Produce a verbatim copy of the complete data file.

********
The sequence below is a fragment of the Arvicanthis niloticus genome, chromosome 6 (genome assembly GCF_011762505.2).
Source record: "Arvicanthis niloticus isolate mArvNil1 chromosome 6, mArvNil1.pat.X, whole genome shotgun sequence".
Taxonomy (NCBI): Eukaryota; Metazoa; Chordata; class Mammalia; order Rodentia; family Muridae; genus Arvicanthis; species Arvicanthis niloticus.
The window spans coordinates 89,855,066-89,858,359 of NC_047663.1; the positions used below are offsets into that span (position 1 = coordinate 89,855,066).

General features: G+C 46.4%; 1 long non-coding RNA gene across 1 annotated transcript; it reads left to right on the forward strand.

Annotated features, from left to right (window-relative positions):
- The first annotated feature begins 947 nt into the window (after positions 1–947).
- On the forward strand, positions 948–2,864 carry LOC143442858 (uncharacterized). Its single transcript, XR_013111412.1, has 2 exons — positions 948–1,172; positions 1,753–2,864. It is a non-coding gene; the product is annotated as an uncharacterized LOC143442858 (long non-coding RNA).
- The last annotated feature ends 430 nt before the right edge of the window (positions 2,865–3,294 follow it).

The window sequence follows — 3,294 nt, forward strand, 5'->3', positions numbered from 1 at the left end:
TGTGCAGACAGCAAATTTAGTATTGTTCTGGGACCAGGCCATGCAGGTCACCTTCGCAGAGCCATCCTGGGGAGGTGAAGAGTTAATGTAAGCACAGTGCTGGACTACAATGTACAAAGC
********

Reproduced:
The sequence below is a fragment of the Arvicanthis niloticus genome, chromosome 6 (genome assembly GCF_011762505.2).
Source record: "Arvicanthis niloticus isolate mArvNil1 chromosome 6, mArvNil1.pat.X, whole genome shotgun sequence".
Taxonomy (NCBI): Eukaryota; Metazoa; Chordata; class Mammalia; order Rodentia; family Muridae; genus Arvicanthis; species Arvicanthis niloticus.
The window spans coordinates 89,855,066-89,858,359 of NC_047663.1; the positions used below are offsets into that span (position 1 = coordinate 89,855,066).

General features: G+C 46.4%; 1 long non-coding RNA gene across 1 annotated transcript; it reads left to right on the forward strand.

Annotated features, from left to right (window-relative positions):
- The first annotated feature begins 947 nt into the window (after positions 1–947).
- On the forward strand, positions 948–2,864 carry LOC143442858 (uncharacterized). Its single transcript, XR_013111412.1, has 2 exons — positions 948–1,172; positions 1,753–2,864. It is a non-coding gene; the product is annotated as an uncharacterized LOC143442858 (long non-coding RNA).
- The last annotated feature ends 430 nt before the right edge of the window (positions 2,865–3,294 follow it).

The window sequence follows — 3,294 nt, forward strand, 5'->3', positions numbered from 1 at the left end:
TGTGCAGACAGCAAATTTAGTATTGTTCTGGGACCAGGCCATGCAGGTCACCTTCGCAGAGCCATCCTGGGGAGGTGAAGAGTTAATGTAAGCACAGTGCTGGACTACAATGTACAAAGC